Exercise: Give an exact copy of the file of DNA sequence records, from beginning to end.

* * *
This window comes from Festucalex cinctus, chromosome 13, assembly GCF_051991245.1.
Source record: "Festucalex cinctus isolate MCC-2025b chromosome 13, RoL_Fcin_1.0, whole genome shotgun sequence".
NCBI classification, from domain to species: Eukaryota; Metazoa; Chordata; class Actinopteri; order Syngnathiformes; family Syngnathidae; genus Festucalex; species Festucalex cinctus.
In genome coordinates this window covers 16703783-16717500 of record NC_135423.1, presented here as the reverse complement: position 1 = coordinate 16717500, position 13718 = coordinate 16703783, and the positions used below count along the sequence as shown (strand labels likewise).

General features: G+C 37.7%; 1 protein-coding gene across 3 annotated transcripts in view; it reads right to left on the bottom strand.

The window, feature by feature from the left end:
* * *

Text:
This window comes from Festucalex cinctus, chromosome 13, assembly GCF_051991245.1.
Source record: "Festucalex cinctus isolate MCC-2025b chromosome 13, RoL_Fcin_1.0, whole genome shotgun sequence".
NCBI classification, from domain to species: Eukaryota; Metazoa; Chordata; class Actinopteri; order Syngnathiformes; family Syngnathidae; genus Festucalex; species Festucalex cinctus.
In genome coordinates this window covers 16703783-16717500 of record NC_135423.1, presented here as the reverse complement: position 1 = coordinate 16717500, position 13718 = coordinate 16703783, and the positions used below count along the sequence as shown (strand labels likewise).

General features: G+C 37.7%; 1 protein-coding gene across 3 annotated transcripts in view; it reads right to left on the bottom strand.

The window, feature by feature from the left end: